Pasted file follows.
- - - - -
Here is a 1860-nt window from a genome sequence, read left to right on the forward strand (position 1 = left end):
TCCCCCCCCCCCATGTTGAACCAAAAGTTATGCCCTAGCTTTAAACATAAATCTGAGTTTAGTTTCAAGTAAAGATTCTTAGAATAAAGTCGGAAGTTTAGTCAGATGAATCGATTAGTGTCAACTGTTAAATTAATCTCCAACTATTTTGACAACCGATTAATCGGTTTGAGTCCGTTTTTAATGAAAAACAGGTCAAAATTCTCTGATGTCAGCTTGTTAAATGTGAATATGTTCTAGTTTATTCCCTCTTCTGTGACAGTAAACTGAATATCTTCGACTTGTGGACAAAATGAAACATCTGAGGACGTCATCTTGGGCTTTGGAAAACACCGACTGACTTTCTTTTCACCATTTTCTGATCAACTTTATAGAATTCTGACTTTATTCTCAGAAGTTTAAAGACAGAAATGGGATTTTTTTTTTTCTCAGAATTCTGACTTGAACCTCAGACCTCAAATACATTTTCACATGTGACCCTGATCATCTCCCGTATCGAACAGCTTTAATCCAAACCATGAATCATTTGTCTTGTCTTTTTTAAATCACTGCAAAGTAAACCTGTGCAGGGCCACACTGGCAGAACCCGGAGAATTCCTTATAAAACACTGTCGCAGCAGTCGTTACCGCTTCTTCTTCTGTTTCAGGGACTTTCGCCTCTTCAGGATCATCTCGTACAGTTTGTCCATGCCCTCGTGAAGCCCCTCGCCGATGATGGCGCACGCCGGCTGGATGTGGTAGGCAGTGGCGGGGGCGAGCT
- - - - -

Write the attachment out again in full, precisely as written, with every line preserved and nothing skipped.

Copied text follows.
Here is a 1860-nt window from a genome sequence, read left to right on the forward strand (position 1 = left end):
TCCCCCCCCCCCATGTTGAACCAAAAGTTATGCCCTAGCTTTAAACATAAATCTGAGTTTAGTTTCAAGTAAAGATTCTTAGAATAAAGTCGGAAGTTTAGTCAGATGAATCGATTAGTGTCAACTGTTAAATTAATCTCCAACTATTTTGACAACCGATTAATCGGTTTGAGTCCGTTTTTAATGAAAAACAGGTCAAAATTCTCTGATGTCAGCTTGTTAAATGTGAATATGTTCTAGTTTATTCCCTCTTCTGTGACAGTAAACTGAATATCTTCGACTTGTGGACAAAATGAAACATCTGAGGACGTCATCTTGGGCTTTGGAAAACACCGACTGACTTTCTTTTCACCATTTTCTGATCAACTTTATAGAATTCTGACTTTATTCTCAGAAGTTTAAAGACAGAAATGGGATTTTTTTTTTTCTCAGAATTCTGACTTGAACCTCAGACCTCAAATACATTTTCACATGTGACCCTGATCATCTCCCGTATCGAACAGCTTTAATCCAAACCATGAATCATTTGTCTTGTCTTTTTTAAATCACTGCAAAGTAAACCTGTGCAGGGCCACACTGGCAGAACCCGGAGAATTCCTTATAAAACACTGTCGCAGCAGTCGTTACCGCTTCTTCTTCTGTTTCAGGGACTTTCGCCTCTTCAGGATCATCTCGTACAGTTTGTCCATGCCCTCGTGAAGCCCCTCGCCGATGATGGCGCACGCCGGCTGGATGTGGTAGGCAGTGGCGGGGGCGAGCT